PoliGraph: Bills health care law claim leaves out key details

Last weekend, Republicans endorsed Rep. Kurt Bills to run against U.S. Sen. Amy Klobuchar this fall. If elected, Bills says cutting government spending will be one of his top priorities.

To stress just how bad things have gotten in Washington, D.C., Bills pointed to the rising cost of the new health care law.

“You have to look at Obamacare that was projected to spend $800, $900 billion and is now at $1.7 trillion,” Bills told MPR’s Mark Zdechlik in an interview May 21.

It’s true that the latest gross cost estimate of the new health care law is about $1.7 trillion, but that’s only part of the story.

The Evidence

To make his case, Bills relied on a recent estimate from the non-partisan Congressional Budget Office that pegged the gross cost of the health care law at about $1.76 trillion between 2012 and 2022.

In 2010, the CBO projected the gross cost of the law to be $938 billion between 2010 and 2019. In part, the initial 10-year cost was lower because many of the law’s key provisions don’t go into effect until 2014, ramping up in subsequent years.

But Bills’ claim leaves out an important point.

The health care law also collects new revenue to help pay for it, including fees paid by those who don’t have insurance and some employers who don’t offer coverage, taxes on top earners and provisions meant to slow the growth of Medicare, among other offsets.

Taking that new revenue into account, the CBO estimates the current net cost of the health care to be $1.25 trillion between 2012 and 2022.

So, the cost of the bill has gone up, but not by as much as Bills said.

Other fact-checking organizations and the Washington Post’s liberal blogger Ezra Klein also point out that the initial CBO estimate and the latest CBO estimate look at the law’s cost over different spans of time. An apples-to-apples comparison of the years 2012-2019, which both CBO reports cover, shows that the net cost has actually declined from $784 billion to $768 billion.

The Verdict

Bills used a gross figure to make his case that the cost of the health care law is growing faster than earlier projected. But he neglects the fact that the net 11-year cost is lower, and that earlier projections were pegged to a different time frame.

The PoliGraph verdict: misleading.

SOURCES

MPR News, Paul-backed Senate candidate: ‘I’m a Kurt Bills Republican’, by Mark Zdechlik, May 21, 2012

The Congressional Budget Office, Updated Estimates for the Insurance Coverage

Provisions of the Affordable Care Act, March 2012

The Congressional Budget Office, Selected CBO Publications Related to Health Care Legislation, 2009-2010, December 2010

PolitiFact Virginia, Rep. Robert Hurt says $900 million health reform price tag has swelled to $1.8 trillion, by Nancy Madsen, March 26, 2012

The Washington Post, No, the CBO hasn’t doubled its cost estimate for health-care reform, by Ezra Klein, March 20, 2012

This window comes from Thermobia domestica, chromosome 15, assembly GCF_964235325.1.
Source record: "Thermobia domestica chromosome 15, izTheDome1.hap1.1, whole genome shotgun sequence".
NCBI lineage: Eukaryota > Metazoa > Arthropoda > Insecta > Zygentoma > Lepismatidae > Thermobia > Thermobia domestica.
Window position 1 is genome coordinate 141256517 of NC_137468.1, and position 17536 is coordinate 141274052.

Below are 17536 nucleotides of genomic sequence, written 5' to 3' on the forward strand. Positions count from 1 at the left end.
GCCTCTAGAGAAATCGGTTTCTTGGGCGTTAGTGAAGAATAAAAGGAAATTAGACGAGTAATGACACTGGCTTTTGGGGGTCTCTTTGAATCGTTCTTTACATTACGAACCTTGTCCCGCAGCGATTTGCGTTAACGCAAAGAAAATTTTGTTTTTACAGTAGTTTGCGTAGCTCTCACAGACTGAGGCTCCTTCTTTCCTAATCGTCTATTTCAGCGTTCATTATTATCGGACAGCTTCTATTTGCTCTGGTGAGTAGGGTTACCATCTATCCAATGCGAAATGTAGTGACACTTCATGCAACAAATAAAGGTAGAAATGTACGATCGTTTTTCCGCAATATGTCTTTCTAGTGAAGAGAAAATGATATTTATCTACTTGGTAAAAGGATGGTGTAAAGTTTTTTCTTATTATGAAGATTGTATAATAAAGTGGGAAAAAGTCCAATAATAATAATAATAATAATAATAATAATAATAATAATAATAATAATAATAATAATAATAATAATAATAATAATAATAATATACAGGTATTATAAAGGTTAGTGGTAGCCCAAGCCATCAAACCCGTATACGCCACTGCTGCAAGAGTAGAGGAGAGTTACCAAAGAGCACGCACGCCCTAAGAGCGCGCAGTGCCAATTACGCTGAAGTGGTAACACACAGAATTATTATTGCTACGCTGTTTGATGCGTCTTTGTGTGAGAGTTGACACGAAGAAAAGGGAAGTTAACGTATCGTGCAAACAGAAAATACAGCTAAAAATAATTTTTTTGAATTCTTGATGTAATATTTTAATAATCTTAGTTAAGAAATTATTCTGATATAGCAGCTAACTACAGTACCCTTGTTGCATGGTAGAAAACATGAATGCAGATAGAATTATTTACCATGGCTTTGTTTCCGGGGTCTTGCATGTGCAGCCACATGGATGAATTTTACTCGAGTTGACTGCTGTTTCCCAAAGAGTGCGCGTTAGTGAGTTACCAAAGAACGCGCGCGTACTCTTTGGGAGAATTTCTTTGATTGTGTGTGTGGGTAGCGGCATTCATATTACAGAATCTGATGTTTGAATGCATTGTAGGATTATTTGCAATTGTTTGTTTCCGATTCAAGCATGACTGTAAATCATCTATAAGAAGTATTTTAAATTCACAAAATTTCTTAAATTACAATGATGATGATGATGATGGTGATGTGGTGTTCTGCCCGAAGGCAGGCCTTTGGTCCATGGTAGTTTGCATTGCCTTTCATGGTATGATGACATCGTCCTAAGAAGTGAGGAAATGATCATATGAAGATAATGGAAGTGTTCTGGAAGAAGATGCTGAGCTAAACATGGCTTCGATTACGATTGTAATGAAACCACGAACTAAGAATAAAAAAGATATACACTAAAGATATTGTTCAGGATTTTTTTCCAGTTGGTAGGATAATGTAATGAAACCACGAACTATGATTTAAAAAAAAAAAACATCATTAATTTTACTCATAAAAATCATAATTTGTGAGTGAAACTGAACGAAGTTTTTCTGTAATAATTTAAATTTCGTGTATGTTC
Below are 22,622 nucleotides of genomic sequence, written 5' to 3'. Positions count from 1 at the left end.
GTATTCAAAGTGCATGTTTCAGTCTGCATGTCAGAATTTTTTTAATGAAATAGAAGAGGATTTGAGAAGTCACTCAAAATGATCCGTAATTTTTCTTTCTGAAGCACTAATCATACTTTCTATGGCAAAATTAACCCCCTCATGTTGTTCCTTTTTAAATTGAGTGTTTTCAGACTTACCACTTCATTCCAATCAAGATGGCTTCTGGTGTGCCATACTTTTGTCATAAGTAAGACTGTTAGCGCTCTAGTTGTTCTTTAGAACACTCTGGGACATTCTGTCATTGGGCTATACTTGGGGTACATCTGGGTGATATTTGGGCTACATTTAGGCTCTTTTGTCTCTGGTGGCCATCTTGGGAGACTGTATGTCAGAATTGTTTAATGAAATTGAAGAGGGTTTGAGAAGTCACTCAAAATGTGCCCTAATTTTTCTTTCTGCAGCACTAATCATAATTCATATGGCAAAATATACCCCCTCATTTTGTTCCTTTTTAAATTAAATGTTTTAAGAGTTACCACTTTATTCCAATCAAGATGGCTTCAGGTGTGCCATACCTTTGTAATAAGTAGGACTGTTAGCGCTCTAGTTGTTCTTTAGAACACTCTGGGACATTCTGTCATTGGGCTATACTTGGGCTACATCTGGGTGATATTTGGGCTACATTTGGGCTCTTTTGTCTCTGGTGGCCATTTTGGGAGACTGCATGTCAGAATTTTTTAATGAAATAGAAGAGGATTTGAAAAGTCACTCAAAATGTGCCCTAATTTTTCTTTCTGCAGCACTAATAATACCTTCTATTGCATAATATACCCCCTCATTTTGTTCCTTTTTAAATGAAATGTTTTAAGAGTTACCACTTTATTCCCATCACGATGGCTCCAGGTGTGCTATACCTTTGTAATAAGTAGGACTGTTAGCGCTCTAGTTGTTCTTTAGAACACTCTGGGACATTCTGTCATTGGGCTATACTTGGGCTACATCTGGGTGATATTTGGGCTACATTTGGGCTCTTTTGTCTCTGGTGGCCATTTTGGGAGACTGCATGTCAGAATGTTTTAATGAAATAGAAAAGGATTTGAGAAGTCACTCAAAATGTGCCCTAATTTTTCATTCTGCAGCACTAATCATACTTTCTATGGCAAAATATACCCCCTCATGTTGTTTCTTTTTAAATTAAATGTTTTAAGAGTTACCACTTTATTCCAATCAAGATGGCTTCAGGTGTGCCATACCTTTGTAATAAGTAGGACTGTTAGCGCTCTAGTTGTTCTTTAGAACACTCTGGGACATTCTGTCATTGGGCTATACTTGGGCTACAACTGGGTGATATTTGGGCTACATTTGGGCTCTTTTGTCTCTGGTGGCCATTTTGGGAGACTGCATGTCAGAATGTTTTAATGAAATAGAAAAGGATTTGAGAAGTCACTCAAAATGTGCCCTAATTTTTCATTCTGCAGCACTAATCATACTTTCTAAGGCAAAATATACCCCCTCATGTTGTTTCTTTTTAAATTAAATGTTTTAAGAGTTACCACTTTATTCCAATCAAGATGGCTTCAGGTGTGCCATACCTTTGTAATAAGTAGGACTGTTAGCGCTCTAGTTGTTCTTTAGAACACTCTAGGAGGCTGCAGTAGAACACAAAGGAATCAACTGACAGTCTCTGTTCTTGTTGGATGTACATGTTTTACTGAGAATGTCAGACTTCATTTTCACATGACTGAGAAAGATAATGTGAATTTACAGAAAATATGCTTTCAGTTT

Factcheck.org, Health Care Costs Didn’t Double, by Lori Robertson and Dave Bloom, March 16, 2012

Mike Osskopp, spokesman for Kurt Bills, May 22, 2012

  • Lars

    It’s important to keep definitions in order. Gross cost is the total ultimate cost to households and firms, including general taxes, taxes on high earners , fees, reductions in services, etc.. The net cost is apparently the portion funded by general tax revenues only. Remember, the government doesn’t generate any wealth. Whatever funds it has at its disposal come from private sources–households and/or firms.

    Gross cost is the correct definition to understand the impact of a government program on the economy. This amount represents the true cost to all taxpayers.

  • http://simplemindedinvestor.com Ross Williams

    “Bills’ claim leaves out an important point.

    The health care law also collects new revenue to help pay for it, including fees paid by those who don’t have insurance and some employers who don’t offer coverage, taxes on top earners”

    I guess its misleading to complain about the high cost of the new Vikings stadium since there is new revenue to help pay for it. Or to complain about the rising cost of health care, since there is rising revenue to help pay for it. This seems to be a defense of the health care law, rather than addressing the factual basis for Bill’s actual point about government spending.

    Frankly, almost everything in the news is misleading using this standard. Including your report here.

    The real issue of cost is too complicated for a news story. That is that most of the costs of health care are being paid by someone. There is very little new treatment that will be provided by universal coverage. If anything, Obamacare reduces the total cost by encouraging earlier, less expensive treatment in place of expensive emergency room visits and intensive care treatment.

  • humen007

    Is this the same healthcare bill that the President assured us that if the cost was over ONE TRILLION, he would veto it?